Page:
Others in the industry seem to agree that the lawsuit is exposing a serious flaw in the regulatory system that is cutting the financial legs out from under the legal market.
A suit filed last week in state court by a California retail chain against the Department of Cannabis Control (DCC) alleges that criminals have been legally buying an unknown number of cannabis distribution licenses, reported MJBizDaily.
The DCC is responsible for, among other things, establishing, implementing, maintaining, and enforcing a track and trace program for reporting the movement of cannabis products throughout the distribution chain.
Through this lawsuit, HNHPC, Inc., a state/local licensed dispensary in Santa Ana, seeks to compel the DCC to perform its legal duties.
According to HNHPC, the DCC’s failure to perform its legal duty to implement systems to properly track and flag questionable transactions has led to the exponential rise of “Burner Distros,” which conceal and launder State-grown cannabis for delivery to unregulated markets without paying significant legally mandated taxes.
According to the suit, operators (usually legal cannabis operators) purchase or obtain distribution licenses in various local jurisdictions, often where cultivation operations are prevalent and/or where such licenses are relatively easy to acquire. They do this by using an array of different “front men” who agree to attach their names to the licenses.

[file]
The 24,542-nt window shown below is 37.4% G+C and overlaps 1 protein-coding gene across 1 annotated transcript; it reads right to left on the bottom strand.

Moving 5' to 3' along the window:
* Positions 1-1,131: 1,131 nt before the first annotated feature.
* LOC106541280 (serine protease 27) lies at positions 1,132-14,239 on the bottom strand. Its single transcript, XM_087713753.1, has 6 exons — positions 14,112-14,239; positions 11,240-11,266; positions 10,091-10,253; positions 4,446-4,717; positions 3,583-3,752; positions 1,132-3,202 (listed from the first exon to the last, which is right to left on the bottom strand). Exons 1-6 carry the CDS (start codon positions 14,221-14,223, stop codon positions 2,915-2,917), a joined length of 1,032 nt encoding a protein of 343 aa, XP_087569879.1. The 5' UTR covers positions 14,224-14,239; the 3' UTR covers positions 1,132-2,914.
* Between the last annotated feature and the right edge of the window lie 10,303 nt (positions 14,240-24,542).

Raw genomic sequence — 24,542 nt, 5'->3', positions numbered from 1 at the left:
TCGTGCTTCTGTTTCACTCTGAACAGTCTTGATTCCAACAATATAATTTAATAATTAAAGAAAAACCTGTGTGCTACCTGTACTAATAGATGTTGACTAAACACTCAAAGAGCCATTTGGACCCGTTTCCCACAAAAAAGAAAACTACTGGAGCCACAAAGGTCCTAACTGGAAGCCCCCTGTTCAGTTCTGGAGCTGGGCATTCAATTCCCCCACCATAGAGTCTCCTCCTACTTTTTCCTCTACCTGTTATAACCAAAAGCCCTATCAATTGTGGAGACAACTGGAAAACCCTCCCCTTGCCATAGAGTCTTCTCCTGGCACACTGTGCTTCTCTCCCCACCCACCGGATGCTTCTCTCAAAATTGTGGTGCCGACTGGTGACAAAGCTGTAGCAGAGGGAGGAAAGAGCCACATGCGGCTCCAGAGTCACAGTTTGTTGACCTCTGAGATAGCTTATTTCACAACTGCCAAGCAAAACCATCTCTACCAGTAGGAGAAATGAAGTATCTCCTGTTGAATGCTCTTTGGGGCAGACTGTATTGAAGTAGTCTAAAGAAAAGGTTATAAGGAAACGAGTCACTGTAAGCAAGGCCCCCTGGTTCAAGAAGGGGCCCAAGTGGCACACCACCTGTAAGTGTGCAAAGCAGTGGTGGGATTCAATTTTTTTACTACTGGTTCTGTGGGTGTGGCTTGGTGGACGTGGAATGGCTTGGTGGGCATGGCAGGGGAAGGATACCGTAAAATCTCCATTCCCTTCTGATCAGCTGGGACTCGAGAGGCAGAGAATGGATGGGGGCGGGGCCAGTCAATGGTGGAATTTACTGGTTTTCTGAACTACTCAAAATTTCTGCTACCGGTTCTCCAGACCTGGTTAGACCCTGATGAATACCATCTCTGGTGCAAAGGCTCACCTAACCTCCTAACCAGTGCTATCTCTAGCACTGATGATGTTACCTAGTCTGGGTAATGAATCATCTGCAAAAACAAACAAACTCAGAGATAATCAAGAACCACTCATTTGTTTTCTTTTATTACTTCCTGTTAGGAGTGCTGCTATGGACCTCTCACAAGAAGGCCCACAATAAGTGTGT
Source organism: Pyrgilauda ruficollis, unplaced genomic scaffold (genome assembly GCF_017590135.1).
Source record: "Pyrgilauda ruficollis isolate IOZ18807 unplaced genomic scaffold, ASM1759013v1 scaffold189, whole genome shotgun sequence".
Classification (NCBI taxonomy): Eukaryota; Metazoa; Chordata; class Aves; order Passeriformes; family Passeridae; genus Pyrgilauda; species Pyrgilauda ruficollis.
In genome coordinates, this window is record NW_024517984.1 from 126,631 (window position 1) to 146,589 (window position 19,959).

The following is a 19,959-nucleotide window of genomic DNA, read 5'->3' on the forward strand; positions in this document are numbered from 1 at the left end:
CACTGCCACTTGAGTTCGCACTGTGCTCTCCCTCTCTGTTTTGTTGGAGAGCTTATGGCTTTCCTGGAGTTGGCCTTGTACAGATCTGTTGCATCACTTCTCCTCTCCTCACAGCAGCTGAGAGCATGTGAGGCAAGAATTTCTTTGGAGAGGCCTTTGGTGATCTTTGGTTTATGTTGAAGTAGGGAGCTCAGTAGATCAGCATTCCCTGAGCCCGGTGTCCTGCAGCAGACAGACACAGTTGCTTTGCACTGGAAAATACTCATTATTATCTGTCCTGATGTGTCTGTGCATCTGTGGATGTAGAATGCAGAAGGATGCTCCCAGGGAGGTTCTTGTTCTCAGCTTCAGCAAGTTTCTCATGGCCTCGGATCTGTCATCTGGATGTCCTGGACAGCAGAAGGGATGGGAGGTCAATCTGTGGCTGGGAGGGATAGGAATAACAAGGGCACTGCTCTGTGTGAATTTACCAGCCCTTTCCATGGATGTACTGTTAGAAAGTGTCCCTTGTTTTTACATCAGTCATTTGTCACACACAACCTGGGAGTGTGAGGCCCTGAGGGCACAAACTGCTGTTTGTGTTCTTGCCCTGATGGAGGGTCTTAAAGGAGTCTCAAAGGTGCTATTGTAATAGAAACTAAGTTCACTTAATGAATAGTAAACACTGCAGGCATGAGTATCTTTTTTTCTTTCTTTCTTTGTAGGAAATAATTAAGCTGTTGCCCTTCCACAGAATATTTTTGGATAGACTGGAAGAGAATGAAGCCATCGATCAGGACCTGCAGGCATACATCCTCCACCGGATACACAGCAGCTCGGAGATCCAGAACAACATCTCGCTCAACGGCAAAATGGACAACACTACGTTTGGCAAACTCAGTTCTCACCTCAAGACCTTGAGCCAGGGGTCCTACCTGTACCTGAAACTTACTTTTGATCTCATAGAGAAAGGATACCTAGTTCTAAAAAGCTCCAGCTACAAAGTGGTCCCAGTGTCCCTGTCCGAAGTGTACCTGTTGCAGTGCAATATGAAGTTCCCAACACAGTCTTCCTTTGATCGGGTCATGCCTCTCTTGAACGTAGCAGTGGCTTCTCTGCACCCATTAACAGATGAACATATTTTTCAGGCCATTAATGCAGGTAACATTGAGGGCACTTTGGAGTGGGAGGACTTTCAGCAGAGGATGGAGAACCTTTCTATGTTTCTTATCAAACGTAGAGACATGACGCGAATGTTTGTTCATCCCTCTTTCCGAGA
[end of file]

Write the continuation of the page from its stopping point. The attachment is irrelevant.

Once licensed, the Burner Distros purchase large quantities of cannabis from cultivators within the State. By law, Burner Distros are responsible for paying all mandated taxes although they “may or may not pay” them, alleged the Plaintiff.
HNHPC is informed and believes the system implemented by the DCC, called “METRC,” can be re-designed to identify Burner Distros, but it would require the State to amend its current agreement with the developer of METRC.
In addition, the suit alleges that the DCC and the State have purposely turned a blind eye to illegal Burner Distros in order to keep excess cultivation tax money flowing in.
“This leads to two inevitable and ultimately devastating consequences,” claims the suit.
- A cheaper illicit-market cannabis undercuts the legal industry, for starters.
- A huge hit to state tax revenue, which the suit estimates could be in the “hundreds of millions of dollars.”
The practical result: The legal market has been propping up the illicit market instead of replacing it, said Elliot Lewis, CEO of Catalyst Cannabis Co., a California retail chain that operates six stores. Catalyst’s parent company, HNHPC, is the plaintiff in the suit, per MJBiz.
“More legal product is going out of the state than is being sold legally in the state,” Lewis added. “The only question is, is it two times, three times, four times?”
Industry executives say the lawsuit is important because it exposes a problem that state regulators and lawmakers need to address.
“I’m really happy this lawsuit is coming to light because it’ll force the state to act,” said Vince Ning, CEO of Oakland-based marijuana distributor Nabis.
Others in the industry seem to agree that the lawsuit is exposing a serious flaw in the regulatory system that is “cutting the financial legs out from under the legal market,” wrote MJBiz Daily.